LOS ANGELES - World-renowned ethologist and activist Dr. Jane Goodall, DBE, released a video today announcing her unequivocal support of the Chimpanzees in Need campaign and its efforts to move the 26 chimpanzees remaining at the closed Wildlife Waystation to accredited sanctuaries, including Chimpanzee Sanctuary Northwest in Cle Elum, Wash.
“I do hope that you’ll do anything you can to help this campaign,” Goodall implored of the video’s viewers. “So far, (the chimpanzees’) life histories have been tragic. Once they are moved to their new homes, that will change,” she said of the chimps, most of whom were previously used in biomedical research and are now stranded at the closed refuge outside of Los Angeles.
Goodall supports the efforts of the North American Primate Sanctuary Alliance (NAPSA), which is overseeing the Chimpanzees in Need grassroots fundraising effort that emerged as part of an urgent rescue required to save 42 chimpanzees left in limbo when the Wildlife Waystation closed unexpectedly in 2019.
Twenty-six of the original 42 remain at the Waystation while enough money is raised to fund expansion projects and their long-term care at sanctuaries that have agreed to take them in, including the Center for Great Apes in Wauchula, Fla.; Chimpanzee Sanctuary Northwest, in Cle Elum, Wash.; and Chimp Haven in Keithville, La.
“I’ve visited these sanctuaries,” Goodall said. “They’ll provide perfect environments where these chimpanzees, who’ve known so much suffering, can live out their lives in peace,” she said, adding that the sanctuaries will keep the established social groups intact.
NAPSA Program Director Erika Fleury said the campaign is grateful for Goodall’s support.
“Many people are working tirelessly to care for these chimpanzees and get them rehomed,” Fleury said. “We are very appreciative of Dr. Goodall’s support in this endeavor. She has a solid understanding of the situation and knows the special care chimpanzees require, which they will receive at the sanctuaries,” Fleury said, adding she also is grateful to Waystation staff members who continue to care for the chimps while funds are being raised.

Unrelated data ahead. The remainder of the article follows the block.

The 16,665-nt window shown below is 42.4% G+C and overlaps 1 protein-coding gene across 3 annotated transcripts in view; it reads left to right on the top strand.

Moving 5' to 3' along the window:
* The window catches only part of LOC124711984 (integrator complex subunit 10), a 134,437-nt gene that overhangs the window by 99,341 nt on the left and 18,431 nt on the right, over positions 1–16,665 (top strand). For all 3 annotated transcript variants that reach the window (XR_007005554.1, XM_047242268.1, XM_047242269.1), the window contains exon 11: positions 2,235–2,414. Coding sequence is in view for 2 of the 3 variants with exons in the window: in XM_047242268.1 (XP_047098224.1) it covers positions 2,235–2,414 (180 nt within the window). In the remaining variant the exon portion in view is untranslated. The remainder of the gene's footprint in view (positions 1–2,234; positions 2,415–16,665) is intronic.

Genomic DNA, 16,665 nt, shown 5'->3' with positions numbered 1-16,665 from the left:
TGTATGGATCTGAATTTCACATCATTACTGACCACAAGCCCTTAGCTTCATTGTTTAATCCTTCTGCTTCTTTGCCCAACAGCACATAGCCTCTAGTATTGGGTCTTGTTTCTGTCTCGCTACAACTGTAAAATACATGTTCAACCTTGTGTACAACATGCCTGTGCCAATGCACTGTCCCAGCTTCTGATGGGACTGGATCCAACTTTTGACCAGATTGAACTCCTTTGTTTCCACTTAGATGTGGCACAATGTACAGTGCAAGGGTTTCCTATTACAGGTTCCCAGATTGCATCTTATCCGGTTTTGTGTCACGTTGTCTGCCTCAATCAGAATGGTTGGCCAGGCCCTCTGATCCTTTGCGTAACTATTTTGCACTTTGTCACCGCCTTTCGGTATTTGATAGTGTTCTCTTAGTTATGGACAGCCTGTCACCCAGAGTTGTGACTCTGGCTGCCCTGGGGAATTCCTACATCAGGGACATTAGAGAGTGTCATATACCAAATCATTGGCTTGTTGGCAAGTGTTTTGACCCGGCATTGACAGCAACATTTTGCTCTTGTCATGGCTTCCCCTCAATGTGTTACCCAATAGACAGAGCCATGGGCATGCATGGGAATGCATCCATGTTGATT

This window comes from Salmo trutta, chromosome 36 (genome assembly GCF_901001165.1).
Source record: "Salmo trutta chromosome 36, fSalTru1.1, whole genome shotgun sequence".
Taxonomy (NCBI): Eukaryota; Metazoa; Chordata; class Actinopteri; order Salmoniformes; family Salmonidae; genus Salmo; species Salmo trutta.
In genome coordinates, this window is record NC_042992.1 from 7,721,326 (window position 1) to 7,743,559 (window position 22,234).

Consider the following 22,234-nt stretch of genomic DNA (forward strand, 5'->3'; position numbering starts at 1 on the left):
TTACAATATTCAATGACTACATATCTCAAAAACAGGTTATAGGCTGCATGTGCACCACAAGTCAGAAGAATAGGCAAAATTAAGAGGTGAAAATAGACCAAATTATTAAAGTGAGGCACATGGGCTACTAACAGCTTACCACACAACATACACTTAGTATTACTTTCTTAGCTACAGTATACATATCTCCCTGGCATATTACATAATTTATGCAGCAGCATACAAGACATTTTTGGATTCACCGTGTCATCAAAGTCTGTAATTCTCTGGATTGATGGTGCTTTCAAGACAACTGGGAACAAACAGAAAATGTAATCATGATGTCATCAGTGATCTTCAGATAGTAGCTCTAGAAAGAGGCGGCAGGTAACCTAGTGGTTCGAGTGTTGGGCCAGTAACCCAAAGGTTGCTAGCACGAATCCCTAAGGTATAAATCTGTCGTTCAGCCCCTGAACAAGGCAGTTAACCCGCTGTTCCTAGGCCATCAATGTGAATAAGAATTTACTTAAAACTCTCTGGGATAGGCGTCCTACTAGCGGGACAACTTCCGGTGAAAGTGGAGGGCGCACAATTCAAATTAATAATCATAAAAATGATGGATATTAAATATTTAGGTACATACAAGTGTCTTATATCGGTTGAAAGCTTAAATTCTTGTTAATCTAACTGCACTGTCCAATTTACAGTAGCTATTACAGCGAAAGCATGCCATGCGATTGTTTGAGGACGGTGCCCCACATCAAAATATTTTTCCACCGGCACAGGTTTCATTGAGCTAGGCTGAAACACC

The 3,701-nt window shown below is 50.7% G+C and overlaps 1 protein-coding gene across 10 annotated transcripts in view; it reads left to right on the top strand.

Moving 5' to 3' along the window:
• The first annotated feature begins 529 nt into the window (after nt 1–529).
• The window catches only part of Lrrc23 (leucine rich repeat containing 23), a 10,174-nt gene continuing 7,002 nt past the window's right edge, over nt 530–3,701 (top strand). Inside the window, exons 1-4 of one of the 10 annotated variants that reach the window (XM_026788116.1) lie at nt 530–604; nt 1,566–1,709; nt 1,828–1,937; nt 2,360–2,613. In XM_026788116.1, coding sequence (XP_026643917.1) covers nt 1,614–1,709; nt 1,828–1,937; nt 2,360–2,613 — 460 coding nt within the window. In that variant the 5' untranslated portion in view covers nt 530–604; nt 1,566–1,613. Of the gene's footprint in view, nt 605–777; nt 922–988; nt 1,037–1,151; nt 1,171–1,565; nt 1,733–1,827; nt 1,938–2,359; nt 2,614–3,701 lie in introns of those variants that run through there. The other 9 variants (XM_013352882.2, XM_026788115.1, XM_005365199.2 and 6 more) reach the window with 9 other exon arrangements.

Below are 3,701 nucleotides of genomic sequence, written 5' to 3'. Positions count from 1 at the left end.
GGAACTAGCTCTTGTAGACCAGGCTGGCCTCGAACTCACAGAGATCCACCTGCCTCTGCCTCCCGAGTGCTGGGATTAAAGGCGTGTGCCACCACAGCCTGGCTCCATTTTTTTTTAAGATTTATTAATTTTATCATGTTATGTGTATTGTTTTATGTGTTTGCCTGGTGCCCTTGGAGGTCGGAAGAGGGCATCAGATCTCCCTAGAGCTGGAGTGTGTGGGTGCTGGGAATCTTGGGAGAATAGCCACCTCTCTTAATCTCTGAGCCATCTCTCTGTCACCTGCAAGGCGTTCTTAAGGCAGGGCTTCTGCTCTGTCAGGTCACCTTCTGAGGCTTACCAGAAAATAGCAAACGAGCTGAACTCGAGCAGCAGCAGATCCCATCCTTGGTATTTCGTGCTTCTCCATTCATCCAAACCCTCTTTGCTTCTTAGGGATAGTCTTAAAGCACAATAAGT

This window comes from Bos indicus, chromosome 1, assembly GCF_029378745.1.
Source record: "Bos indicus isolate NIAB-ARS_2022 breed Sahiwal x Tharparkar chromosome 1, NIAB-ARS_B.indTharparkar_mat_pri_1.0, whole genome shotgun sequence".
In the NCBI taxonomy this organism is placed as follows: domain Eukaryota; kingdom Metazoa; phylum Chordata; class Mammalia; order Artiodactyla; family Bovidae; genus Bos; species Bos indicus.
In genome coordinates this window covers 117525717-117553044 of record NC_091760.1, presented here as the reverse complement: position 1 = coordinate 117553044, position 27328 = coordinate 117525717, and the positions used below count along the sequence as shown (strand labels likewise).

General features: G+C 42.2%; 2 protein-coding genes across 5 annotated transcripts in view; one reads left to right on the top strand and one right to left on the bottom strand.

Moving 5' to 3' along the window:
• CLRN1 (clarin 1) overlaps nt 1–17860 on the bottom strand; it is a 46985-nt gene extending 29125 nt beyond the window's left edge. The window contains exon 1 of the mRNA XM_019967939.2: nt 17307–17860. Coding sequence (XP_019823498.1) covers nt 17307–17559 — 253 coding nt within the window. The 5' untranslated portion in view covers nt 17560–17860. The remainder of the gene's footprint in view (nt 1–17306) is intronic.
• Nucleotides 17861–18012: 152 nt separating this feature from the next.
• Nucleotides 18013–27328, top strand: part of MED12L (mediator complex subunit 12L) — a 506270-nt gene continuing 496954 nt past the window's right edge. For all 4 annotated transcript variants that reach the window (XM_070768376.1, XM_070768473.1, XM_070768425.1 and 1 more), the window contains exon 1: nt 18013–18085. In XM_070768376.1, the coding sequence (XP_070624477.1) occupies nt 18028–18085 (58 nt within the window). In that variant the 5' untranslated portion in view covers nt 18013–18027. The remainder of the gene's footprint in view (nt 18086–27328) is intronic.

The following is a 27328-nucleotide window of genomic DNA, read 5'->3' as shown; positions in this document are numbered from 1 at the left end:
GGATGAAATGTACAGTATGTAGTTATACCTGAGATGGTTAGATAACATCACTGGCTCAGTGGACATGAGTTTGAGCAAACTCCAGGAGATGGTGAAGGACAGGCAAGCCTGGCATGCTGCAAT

The once-flourishing Wildlife Waystation was the first of its kind, tending to thousands of animals over its 40-year history. But after years of repeated damage from wildfires and financial challenges, the refuge was forced to close, leaving behind over 480 wild animals, including bears, tigers, lions, monkeys, apes and more.
The California Department of Fish and Wildlife (CDFW) stepped in to relocate the animals, and succeeded – except for placing the chimpanzees. These strong, social, and complex primates have unique needs that few places can accommodate. Only a few sanctuaries can provide quality care for chimpanzees, but they were at capacity and construction of additional living spaces is needed for them to accept more individuals into their care.
Most of the chimpanzees began their lives at a private medical research laboratory affiliated with New York University, which is where Goodall said she first encountered many of the chimpanzees.
“I met many of these in the LEMSIP lab and was saddened and angry to see the terrible conditions they suffered there,” Goodall said.
Now their fate is dependent upon the fundraising efforts of the Chimpanzees in Need campaign. The Waystation has an inadequate water source, is perpetually at risk for wildfires and has significant infrastructural repair needs. The chimpanzees cannot stay on site, and so the collaborative campaign is working to rescue and rehome these chimps as quickly as possible.
To learn more about the chimpanzee rescue effort and how to help, visit www.chimpsinneed.org
Click here to see the full video message from Dr. Jane Goodall.